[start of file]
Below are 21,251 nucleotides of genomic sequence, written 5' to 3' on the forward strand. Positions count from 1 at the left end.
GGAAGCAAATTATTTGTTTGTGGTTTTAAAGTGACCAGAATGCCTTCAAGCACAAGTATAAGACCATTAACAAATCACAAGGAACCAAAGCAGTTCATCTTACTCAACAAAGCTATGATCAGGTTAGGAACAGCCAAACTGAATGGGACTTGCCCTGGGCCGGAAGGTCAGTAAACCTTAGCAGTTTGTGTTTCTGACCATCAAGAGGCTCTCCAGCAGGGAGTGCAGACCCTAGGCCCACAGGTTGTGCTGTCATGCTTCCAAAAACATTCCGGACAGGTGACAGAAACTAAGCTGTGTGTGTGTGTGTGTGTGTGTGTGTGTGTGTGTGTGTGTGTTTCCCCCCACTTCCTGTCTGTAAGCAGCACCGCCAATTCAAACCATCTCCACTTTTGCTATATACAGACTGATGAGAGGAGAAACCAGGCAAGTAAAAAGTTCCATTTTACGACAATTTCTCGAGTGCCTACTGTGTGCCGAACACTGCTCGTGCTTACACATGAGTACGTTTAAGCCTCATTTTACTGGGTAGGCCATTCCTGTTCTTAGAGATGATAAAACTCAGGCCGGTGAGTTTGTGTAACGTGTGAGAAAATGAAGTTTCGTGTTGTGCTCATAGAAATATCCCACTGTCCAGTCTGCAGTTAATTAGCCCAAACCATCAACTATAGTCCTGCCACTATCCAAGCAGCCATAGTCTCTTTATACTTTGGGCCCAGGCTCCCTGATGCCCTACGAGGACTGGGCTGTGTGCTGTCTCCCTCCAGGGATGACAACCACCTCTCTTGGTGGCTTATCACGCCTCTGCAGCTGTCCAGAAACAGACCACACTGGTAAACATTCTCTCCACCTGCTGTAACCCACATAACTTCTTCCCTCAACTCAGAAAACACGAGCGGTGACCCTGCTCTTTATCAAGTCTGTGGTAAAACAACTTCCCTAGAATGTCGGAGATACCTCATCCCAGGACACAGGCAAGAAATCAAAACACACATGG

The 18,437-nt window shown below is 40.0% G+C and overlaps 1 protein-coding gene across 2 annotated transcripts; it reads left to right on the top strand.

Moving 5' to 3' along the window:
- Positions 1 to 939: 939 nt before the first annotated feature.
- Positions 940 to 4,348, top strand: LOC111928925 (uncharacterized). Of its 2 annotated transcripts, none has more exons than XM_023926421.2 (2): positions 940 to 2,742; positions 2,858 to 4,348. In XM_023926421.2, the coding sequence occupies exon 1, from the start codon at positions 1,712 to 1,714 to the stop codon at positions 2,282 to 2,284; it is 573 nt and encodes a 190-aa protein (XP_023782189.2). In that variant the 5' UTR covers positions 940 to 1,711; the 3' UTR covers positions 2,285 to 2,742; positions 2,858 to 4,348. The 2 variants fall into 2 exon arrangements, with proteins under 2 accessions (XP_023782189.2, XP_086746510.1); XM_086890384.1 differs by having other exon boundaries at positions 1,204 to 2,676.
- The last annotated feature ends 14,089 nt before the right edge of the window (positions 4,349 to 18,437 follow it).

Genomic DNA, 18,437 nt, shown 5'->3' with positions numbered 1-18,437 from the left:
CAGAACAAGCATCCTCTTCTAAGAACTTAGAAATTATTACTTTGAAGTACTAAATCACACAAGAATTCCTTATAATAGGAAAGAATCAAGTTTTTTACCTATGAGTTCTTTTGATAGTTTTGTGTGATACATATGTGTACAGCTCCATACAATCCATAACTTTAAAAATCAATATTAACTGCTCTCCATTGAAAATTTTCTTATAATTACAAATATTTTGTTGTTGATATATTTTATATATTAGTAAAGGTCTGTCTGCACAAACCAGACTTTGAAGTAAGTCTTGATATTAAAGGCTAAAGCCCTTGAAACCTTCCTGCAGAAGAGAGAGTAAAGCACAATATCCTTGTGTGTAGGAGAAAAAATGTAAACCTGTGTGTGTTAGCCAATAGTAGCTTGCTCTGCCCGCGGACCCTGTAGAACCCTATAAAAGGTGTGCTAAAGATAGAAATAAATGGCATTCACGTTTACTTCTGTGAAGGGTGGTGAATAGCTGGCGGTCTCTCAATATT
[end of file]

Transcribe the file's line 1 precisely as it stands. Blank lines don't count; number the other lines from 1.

Below are 21,251 nucleotides of genomic sequence, written 5' to 3' on the forward strand. Positions count from 1 at the left end.